A Travel Guide to Burma's Shan State

David Pettitt

Shan State is the largest administrative region in Myanmar-Burma and with its location in the east of the country borders the neighbouring nations of China, Thailand and Laos. Predominately rural, life in Shan State is slow paced – a largely sleepy, sedate region in direct contrast to the hustle and bustle of city life in Mandalay and Bagan. Despite this, Shan State’s beautiful bucolic scenery attracts visitors from around the world and here are our four must-see sights.

Kalaw

The historic hill station of Kalaw sits of the edge of the Shan Plateau and offers some of the finest walking in the country including, for the more intrepid, a two-day hike to Inle Lake. The countryside surrounding Kalaw is charming, dotted with tea plantations, orange groves and rural farmsteads whilst the town is also an excellent base to visit the region’s numerous minority villages that are home to Shan, Palaung, Burman and Nepali people.

Inle Lake

Famous for its stilt villages, floating gardens and local fisherman that row in a unique ‘one-legged’ style, Inle Lake is the mainstay of any visit to Shan State. Despite its popularity, sections of the lake still see few visitors and for those willing to travel that little bit further, a three hour boat journey to the southern reaches of the lake takes you to the traditional villages of Sagha, Thakong and Kyauktaing – the latter of which is famous for its pottery works.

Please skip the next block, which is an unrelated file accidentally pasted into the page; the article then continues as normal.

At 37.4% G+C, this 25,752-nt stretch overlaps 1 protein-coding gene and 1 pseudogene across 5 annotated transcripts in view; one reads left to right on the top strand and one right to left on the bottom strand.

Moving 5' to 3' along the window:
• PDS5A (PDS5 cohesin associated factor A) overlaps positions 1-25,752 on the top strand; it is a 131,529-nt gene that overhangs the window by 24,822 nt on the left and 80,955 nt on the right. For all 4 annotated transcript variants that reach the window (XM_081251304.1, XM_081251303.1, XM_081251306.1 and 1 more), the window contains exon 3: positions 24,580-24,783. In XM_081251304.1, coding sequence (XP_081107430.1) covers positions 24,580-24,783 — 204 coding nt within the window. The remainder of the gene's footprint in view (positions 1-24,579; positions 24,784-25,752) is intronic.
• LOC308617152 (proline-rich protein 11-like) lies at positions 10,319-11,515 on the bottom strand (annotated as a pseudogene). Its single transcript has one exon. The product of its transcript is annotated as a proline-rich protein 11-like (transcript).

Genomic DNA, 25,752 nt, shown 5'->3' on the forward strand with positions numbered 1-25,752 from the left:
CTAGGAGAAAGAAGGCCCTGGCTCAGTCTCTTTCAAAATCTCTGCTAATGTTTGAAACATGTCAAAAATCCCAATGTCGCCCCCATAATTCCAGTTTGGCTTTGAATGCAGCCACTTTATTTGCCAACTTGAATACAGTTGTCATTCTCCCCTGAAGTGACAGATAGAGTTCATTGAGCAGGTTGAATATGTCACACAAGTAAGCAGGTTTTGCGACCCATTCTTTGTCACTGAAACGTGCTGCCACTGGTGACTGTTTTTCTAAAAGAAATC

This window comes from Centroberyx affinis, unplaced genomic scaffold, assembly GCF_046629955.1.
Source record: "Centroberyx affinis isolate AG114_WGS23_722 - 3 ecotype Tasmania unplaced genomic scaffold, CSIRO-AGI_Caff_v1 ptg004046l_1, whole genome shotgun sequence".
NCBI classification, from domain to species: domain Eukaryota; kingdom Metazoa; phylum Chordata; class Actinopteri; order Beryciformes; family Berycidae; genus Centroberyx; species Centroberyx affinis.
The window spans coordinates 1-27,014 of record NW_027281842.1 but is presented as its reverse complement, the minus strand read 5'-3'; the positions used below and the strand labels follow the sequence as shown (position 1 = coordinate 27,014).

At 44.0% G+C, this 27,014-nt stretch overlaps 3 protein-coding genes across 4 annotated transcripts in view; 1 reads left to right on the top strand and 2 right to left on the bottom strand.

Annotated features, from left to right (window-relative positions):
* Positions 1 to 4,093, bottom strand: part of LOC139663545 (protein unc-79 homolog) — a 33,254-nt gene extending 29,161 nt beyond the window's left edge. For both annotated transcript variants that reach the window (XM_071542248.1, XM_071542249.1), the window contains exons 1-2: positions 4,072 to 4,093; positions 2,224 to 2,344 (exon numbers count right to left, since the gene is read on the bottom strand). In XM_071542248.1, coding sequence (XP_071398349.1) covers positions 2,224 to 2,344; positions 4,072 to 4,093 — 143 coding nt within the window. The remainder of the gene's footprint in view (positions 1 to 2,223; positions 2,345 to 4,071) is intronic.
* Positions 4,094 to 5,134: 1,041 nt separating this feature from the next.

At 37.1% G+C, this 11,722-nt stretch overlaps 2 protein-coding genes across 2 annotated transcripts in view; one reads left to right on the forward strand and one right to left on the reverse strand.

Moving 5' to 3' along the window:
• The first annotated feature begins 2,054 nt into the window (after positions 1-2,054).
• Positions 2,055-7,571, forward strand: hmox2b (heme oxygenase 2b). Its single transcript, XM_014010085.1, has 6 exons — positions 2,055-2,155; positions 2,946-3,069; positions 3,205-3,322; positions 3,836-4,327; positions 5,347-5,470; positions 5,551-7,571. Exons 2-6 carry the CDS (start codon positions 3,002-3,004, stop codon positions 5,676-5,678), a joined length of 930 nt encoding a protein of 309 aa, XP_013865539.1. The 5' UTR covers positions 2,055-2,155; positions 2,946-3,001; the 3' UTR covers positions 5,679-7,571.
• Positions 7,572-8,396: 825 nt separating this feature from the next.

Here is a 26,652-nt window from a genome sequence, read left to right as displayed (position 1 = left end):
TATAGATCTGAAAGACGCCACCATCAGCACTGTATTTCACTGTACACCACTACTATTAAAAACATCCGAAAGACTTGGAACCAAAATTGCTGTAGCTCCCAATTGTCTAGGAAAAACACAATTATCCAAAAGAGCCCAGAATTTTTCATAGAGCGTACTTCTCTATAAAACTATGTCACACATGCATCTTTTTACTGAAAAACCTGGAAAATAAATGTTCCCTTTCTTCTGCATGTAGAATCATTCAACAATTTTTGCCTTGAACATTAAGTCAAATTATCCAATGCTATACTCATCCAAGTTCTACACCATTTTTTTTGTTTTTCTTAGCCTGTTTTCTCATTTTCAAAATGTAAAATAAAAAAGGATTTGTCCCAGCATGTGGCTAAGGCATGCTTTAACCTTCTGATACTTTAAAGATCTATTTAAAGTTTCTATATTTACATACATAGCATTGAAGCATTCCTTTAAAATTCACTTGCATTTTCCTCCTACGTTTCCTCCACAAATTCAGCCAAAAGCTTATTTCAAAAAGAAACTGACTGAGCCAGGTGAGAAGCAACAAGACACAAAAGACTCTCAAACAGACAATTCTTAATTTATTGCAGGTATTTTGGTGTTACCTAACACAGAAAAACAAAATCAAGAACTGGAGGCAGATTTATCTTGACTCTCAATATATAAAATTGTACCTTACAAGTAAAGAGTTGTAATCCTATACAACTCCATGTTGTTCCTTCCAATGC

Pindaya Caves

A short drive from the airport at Heho, the small country town of Pindaya is best known for its astonishing cave complex. Housing an extraordinary collection of Buddha images, it is estimated that the caves here hold close to 8,000 statues of varying shapes and sizes. If you are in Pindaya at the start of March, your stay will also coincide with the Pindaya Cave Festival which is attended by the different minority groups that live outside of the town.

Goitek Viaduct

For train enthusiasts, traversing the Goitek Viaduct is arguably the most exhilarating rail journey in South East Asia. Boarding in Pyin Oo Lwin, the train rumbles through northern Shan and midway to Hsipaw crosses the 870ft deep gorge at Goitek. Completed in 1901, the viaduct was the longest railway trestle in the world and to this day remains the highest bridge in Myanmar with the track bed towering over 100 metres above the gorge below.